Just like children, cats can be picky and may not always eat what is healthy for them. Whether your cat is an active kitten or a maturing cat, they require a diet that is balanced and suited to their lifestage and lifestyle. Cats require a diet high in protein and low in carbohydrates with the correct amount of fats, vitamins and minerals. When in balance, a cat's natural defence mechanism is boosted and they will be able to fight illness and infection.
Cat's in the wild - It all makes sense
In a natural wild environment cats are hunters, spending many hours of the day looking for and capturing food. With many more unsuccessful hunting attempts than successful, hunting is a very time and energy consuming activity.
Living as part of a household, cats become accustomed to eating twice a day. They enjoy the comfort of you doing the hunting on their behalf. As a result they experience less stimulation and activity normally associated with eating.
Additionally, a cat's digestive system is designed to take in multiple small meals throughout the day rather than two meals in twenty-four hours. Often cats learn to consume larger quantities in one or two sittings because they come to realise that food is not available at other times, but their natural instinct is to eat smaller amounts more often.
Your cat is so obsessed with food he/she meows for a treat!
In many cases owners misinterpret a cat's attempts to elicit social interaction, through vocalisation or rubbing, as a demand for food and when he/she realises that food treats can be elicited in this way they will quickly learn to develop this "food soliciting behaviour". You can prevent this by increasing the frequency of feeding by spreading your cat's daily food intake between multiple small meals rather than two main sittings.
Combining activity with feeding
You can assist your obsessive eater by making feeding a more fun and challenging event that is spread out over the day. At the same time your pet will enjoy some exercise to help keep the waist line trim. Here are a few ideas for you to try:-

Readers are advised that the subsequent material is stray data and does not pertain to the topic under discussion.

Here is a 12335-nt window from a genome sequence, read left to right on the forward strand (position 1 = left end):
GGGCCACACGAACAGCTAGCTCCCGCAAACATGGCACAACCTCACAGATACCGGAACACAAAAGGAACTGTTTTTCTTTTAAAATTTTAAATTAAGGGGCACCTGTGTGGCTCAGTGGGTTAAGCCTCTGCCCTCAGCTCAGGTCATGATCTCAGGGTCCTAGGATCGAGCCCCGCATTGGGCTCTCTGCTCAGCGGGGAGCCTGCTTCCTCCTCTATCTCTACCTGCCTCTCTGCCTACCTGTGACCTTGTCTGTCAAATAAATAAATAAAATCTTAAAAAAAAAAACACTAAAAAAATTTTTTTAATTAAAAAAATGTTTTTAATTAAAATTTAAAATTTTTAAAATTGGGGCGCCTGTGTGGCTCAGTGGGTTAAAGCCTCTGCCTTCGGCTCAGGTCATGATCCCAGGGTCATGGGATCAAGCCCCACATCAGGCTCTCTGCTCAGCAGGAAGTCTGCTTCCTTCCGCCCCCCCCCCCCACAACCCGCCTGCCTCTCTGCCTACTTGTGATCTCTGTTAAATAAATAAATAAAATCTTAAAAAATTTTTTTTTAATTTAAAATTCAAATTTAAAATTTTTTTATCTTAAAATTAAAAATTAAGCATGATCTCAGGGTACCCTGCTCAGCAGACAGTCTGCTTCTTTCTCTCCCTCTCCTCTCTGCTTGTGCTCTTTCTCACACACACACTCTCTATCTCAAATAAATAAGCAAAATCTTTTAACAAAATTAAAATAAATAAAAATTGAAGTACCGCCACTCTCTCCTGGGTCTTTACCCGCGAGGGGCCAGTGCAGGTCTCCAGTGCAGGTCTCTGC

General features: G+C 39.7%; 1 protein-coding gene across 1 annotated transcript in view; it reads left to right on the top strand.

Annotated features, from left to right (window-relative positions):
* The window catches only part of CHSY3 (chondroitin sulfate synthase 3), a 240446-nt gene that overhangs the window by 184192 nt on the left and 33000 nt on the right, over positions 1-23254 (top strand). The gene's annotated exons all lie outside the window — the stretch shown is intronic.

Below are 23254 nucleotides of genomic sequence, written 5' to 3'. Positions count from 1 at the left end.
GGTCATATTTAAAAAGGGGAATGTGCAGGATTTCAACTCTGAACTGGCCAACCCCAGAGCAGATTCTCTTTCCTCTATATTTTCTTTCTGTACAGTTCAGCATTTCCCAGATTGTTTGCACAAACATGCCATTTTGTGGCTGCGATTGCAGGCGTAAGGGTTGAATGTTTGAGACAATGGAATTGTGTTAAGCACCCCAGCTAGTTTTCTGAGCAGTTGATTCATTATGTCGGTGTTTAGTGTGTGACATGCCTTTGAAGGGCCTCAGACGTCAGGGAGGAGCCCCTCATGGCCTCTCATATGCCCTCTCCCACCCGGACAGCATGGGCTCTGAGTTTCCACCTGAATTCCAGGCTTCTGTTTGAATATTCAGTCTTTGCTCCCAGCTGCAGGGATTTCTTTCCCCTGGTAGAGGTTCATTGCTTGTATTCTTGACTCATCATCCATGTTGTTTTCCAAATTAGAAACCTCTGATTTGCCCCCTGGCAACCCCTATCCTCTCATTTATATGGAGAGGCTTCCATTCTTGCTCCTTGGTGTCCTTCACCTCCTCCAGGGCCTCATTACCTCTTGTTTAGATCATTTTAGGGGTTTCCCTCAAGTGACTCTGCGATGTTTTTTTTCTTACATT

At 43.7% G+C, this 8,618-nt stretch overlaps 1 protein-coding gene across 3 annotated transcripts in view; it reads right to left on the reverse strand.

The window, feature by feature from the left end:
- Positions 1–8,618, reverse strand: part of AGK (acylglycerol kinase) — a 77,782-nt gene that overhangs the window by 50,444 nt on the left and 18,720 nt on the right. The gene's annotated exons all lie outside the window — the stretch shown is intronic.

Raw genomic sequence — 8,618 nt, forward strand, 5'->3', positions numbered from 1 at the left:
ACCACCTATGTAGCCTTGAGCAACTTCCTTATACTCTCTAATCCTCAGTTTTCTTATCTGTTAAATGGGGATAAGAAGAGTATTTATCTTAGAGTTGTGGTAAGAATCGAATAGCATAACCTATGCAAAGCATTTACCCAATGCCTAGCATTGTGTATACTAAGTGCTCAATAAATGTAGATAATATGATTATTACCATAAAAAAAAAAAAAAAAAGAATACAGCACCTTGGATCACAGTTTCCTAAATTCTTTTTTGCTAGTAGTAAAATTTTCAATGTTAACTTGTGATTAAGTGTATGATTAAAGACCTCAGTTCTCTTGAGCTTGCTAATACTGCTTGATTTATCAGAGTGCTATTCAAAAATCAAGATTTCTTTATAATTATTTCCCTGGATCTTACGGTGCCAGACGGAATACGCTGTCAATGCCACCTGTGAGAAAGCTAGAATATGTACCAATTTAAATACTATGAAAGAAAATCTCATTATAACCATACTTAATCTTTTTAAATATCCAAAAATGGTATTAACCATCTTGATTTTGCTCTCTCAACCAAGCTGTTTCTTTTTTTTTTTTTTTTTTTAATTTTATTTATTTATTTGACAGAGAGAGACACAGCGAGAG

- Play fetch the kibble (dry food biscuit) or treat with your cat. Instead of using a bowl to feed your cat all of his/her kibble at once, play a game of fetch, allowing your cat to chase and retrieve the kibble.
- Play hide and seek with your cat's kibble - hide kibble around the house and encourage your cat to seek and eat. It's likely your cat may need a helping hand on the first few attempts, but if you persist and make this game a part of your cat's daily routine they will learn quickly.
- Timed feeders - instead of feeding two meals a day, timed feeders can be used to feed your pet throughout the day. Place each feeder in a different area of the house to encourage your pet to move about.
- Make your own food challenge toys - use plastic containers or bottles and make holes the plastic large enough for kibble or treats to pass through. A cat fascinated with food will spend hours rolling and pushing a container about retrieving their treats.
- Buy or make your own cat activity board - activity boards or puzzles can provide mental stimulation as well as physical exercise. You can make your own using plastic containers and cardboard products from around the house, hiding pieces of kibble or treats in different shaped holders and encourage your cat to find their treats.
On another note, behavioural problems relating to food may not necessarily be a result of a food obsession. Any sudden or excessive weight loss or gain or a sudden increase or decrease in appetite should be discussed with a veterinarian.